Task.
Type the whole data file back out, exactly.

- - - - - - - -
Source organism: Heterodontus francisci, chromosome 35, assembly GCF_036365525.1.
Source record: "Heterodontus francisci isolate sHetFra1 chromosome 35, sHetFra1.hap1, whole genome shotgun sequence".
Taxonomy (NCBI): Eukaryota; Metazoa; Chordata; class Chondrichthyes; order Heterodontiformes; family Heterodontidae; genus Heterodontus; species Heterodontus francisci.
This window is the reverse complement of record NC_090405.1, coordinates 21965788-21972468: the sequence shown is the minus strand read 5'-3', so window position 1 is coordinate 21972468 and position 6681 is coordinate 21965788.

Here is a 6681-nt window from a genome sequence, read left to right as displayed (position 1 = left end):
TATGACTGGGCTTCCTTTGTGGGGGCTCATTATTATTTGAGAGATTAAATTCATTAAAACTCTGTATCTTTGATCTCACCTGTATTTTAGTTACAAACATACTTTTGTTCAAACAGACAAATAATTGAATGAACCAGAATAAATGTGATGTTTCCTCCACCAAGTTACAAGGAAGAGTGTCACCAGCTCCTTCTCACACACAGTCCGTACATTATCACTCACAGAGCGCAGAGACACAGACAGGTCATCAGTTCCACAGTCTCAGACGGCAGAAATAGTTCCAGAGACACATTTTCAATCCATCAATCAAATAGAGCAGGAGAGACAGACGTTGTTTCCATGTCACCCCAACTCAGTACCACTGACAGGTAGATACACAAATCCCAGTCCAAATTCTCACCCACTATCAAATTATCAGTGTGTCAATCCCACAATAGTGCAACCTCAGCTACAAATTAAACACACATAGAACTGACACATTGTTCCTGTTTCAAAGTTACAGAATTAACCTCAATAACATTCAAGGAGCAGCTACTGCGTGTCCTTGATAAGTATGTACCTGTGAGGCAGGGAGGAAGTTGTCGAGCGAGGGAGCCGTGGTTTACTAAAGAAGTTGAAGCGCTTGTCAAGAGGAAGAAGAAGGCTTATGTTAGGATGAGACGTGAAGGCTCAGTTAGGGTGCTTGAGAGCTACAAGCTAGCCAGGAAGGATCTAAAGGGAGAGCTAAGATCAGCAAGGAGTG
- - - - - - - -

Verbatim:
Source organism: Heterodontus francisci, chromosome 35, assembly GCF_036365525.1.
Source record: "Heterodontus francisci isolate sHetFra1 chromosome 35, sHetFra1.hap1, whole genome shotgun sequence".
Taxonomy (NCBI): Eukaryota; Metazoa; Chordata; class Chondrichthyes; order Heterodontiformes; family Heterodontidae; genus Heterodontus; species Heterodontus francisci.
This window is the reverse complement of record NC_090405.1, coordinates 21965788-21972468: the sequence shown is the minus strand read 5'-3', so window position 1 is coordinate 21972468 and position 6681 is coordinate 21965788.

Here is a 6681-nt window from a genome sequence, read left to right as displayed (position 1 = left end):
TATGACTGGGCTTCCTTTGTGGGGGCTCATTATTATTTGAGAGATTAAATTCATTAAAACTCTGTATCTTTGATCTCACCTGTATTTTAGTTACAAACATACTTTTGTTCAAACAGACAAATAATTGAATGAACCAGAATAAATGTGATGTTTCCTCCACCAAGTTACAAGGAAGAGTGTCACCAGCTCCTTCTCACACACAGTCCGTACATTATCACTCACAGAGCGCAGAGACACAGACAGGTCATCAGTTCCACAGTCTCAGACGGCAGAAATAGTTCCAGAGACACATTTTCAATCCATCAATCAAATAGAGCAGGAGAGACAGACGTTGTTTCCATGTCACCCCAACTCAGTACCACTGACAGGTAGATACACAAATCCCAGTCCAAATTCTCACCCACTATCAAATTATCAGTGTGTCAATCCCACAATAGTGCAACCTCAGCTACAAATTAAACACACATAGAACTGACACATTGTTCCTGTTTCAAAGTTACAGAATTAACCTCAATAACATTCAAGGAGCAGCTACTGCGTGTCCTTGATAAGTATGTACCTGTGAGGCAGGGAGGAAGTTGTCGAGCGAGGGAGCCGTGGTTTACTAAAGAAGTTGAAGCGCTTGTCAAGAGGAAGAAGAAGGCTTATGTTAGGATGAGACGTGAAGGCTCAGTTAGGGTGCTTGAGAGCTACAAGCTAGCCAGGAAGGATCTAAAGGGAGAGCTAAGATCAGCAAGGAGTG